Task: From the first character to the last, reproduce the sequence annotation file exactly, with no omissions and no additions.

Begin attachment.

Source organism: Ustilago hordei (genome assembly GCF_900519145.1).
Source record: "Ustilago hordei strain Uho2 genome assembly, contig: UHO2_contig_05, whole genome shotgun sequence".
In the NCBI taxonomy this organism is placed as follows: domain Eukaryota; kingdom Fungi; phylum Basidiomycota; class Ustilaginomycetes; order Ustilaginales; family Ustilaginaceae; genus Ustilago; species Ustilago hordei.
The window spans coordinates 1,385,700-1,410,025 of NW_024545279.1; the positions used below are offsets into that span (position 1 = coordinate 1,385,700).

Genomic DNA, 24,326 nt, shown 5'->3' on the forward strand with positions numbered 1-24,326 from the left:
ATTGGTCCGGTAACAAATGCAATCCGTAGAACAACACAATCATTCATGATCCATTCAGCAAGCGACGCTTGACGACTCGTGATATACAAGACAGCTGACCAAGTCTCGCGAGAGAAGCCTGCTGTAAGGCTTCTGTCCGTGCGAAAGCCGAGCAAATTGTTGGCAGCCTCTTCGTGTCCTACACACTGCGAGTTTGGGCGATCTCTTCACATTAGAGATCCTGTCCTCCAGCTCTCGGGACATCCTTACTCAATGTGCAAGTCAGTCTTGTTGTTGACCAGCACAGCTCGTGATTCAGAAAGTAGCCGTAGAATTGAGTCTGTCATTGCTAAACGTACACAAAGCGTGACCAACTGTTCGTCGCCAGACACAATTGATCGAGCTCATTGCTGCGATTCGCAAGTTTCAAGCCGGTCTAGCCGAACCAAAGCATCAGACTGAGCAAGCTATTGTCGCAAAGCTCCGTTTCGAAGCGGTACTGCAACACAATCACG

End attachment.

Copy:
Source organism: Ustilago hordei (genome assembly GCF_900519145.1).
Source record: "Ustilago hordei strain Uho2 genome assembly, contig: UHO2_contig_05, whole genome shotgun sequence".
In the NCBI taxonomy this organism is placed as follows: domain Eukaryota; kingdom Fungi; phylum Basidiomycota; class Ustilaginomycetes; order Ustilaginales; family Ustilaginaceae; genus Ustilago; species Ustilago hordei.
The window spans coordinates 1,385,700-1,410,025 of NW_024545279.1; the positions used below are offsets into that span (position 1 = coordinate 1,385,700).

Genomic DNA, 24,326 nt, shown 5'->3' on the forward strand with positions numbered 1-24,326 from the left:
ATTGGTCCGGTAACAAATGCAATCCGTAGAACAACACAATCATTCATGATCCATTCAGCAAGCGACGCTTGACGACTCGTGATATACAAGACAGCTGACCAAGTCTCGCGAGAGAAGCCTGCTGTAAGGCTTCTGTCCGTGCGAAAGCCGAGCAAATTGTTGGCAGCCTCTTCGTGTCCTACACACTGCGAGTTTGGGCGATCTCTTCACATTAGAGATCCTGTCCTCCAGCTCTCGGGACATCCTTACTCAATGTGCAAGTCAGTCTTGTTGTTGACCAGCACAGCTCGTGATTCAGAAAGTAGCCGTAGAATTGAGTCTGTCATTGCTAAACGTACACAAAGCGTGACCAACTGTTCGTCGCCAGACACAATTGATCGAGCTCATTGCTGCGATTCGCAAGTTTCAAGCCGGTCTAGCCGAACCAAAGCATCAGACTGAGCAAGCTATTGTCGCAAAGCTCCGTTTCGAAGCGGTACTGCAACACAATCACG